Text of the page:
- A staff member is part of the committee that will select a purchasing contract for widgets. The spouse of the staff member is a sales executive for Company X, who makes widgets. Such a contract would reward the spouse and the staff member financially as a result of such a large contract. The staff member does not disclose the conflict to the committee members, but instead lobbies hard to award Company X the contract. The committee awards Company X the contract based on the staff member's recommendation.
- A Principal Investigator sub-contracts work from RIT to his/her own company without disclosing to RIT or the RIT research sponsor his/her relationship to the company.
- A faculty member does consulting for company X. Then company X comes to RIT and asks to enter into a sponsored research agreement (SRA) with the work to be performed at RIT by the faculty member. As a result, the faculty member gets a course release to do this sponsored research work. The terms of the SRA are such that all work performed by faculty member must be kept proprietary. This faculty member cannot share any of the knowledge gained from the SRA work with his/her students, faculty or anyone at RIT.
- While RIT faculty and staff are encouraged to be involved in consulting activities from which they profit financially. As a rule, such activities are not a conflict as long as:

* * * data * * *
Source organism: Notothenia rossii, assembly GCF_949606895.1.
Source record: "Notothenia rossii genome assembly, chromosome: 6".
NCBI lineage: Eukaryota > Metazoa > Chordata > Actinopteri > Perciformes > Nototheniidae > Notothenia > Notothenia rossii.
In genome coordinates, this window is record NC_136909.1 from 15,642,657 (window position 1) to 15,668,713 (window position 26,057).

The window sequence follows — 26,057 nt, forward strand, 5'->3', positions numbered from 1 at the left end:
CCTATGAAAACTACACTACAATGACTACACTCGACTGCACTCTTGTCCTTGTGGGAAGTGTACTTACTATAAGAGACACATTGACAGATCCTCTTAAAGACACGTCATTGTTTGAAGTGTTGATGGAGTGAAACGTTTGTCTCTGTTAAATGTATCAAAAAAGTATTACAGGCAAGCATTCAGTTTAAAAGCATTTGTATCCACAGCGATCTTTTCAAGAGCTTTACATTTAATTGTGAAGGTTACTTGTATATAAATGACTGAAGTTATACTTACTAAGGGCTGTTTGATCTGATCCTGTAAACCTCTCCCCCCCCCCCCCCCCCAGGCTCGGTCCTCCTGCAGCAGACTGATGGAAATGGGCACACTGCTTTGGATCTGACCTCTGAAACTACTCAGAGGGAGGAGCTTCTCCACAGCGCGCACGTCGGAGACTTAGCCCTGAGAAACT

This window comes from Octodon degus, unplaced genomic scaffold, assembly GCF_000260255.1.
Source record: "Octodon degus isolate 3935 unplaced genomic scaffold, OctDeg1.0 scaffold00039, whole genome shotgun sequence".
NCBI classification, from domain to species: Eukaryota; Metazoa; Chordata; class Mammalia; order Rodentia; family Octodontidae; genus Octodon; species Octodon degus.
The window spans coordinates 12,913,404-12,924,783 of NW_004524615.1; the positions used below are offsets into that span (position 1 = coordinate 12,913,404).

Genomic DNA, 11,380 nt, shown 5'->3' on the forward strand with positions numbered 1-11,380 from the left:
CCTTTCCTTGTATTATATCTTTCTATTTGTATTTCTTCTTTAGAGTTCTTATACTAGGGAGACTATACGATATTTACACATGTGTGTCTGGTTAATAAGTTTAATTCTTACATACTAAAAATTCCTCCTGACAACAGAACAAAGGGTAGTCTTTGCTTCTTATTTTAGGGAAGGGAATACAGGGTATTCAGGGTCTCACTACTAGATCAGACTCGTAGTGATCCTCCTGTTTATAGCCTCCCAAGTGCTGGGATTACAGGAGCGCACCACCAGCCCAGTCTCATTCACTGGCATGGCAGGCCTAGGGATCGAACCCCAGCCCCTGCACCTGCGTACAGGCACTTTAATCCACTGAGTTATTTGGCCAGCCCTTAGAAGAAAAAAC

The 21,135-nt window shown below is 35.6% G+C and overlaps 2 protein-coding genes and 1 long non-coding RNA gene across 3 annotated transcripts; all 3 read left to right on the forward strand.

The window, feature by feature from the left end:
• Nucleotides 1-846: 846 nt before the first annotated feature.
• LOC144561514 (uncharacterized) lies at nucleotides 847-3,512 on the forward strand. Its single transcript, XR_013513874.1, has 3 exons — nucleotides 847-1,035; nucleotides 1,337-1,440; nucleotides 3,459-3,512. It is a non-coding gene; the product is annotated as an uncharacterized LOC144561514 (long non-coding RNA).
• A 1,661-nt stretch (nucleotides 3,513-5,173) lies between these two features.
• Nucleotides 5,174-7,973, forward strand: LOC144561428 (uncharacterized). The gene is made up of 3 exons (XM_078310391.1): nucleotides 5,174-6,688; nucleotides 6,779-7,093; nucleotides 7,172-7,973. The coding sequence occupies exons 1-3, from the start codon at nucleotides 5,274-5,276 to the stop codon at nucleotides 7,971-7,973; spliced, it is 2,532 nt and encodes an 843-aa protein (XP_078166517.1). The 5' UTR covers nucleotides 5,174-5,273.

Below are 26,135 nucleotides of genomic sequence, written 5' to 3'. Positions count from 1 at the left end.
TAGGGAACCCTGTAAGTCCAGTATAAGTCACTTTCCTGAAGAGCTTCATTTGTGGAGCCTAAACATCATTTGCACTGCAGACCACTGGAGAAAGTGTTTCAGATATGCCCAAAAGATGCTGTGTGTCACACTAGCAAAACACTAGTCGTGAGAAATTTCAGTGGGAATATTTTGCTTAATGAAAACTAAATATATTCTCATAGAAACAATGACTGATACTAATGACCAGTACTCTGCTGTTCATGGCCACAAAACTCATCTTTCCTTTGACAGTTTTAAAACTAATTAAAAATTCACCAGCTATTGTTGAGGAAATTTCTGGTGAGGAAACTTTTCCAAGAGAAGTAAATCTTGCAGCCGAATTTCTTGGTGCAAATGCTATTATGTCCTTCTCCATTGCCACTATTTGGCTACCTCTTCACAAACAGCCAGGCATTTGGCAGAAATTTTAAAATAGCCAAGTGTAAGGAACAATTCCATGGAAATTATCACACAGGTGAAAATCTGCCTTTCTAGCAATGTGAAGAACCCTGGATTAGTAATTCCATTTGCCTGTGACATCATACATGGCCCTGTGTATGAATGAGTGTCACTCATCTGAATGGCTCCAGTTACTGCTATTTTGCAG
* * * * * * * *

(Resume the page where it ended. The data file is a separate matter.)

- RIT resources (e.g. laboratories, studios, equipment, computational facilities and/or human resources) are not used more than incidentally.
- Such activities do not unduly interfere with the time and energy committed by the individuals to their primary responsibilities to RIT.
Whom can I contact with questions?
If you have questions, please contact Jackie Montione-Baldwin at 475-4903 or firstname.lastname@example.org.
What education and training resources are available to assist faculty and staff?
Training resources is available through the Center for Professional Development (CPD).
You may also contact the member of the ICIC Committee most closely associated with your college or department at any time to discuss policies in greater detail.
Who decides whether my situation represents a conflict of interest or commitment?
Your initial disclosure is to your immediate supervisor. Your supervisor will review your disclosure and determine whether a real, perceived, or potential conflict exists. Next, your supervisor will approve and forward your disclosure to the second-level supervisor for approval.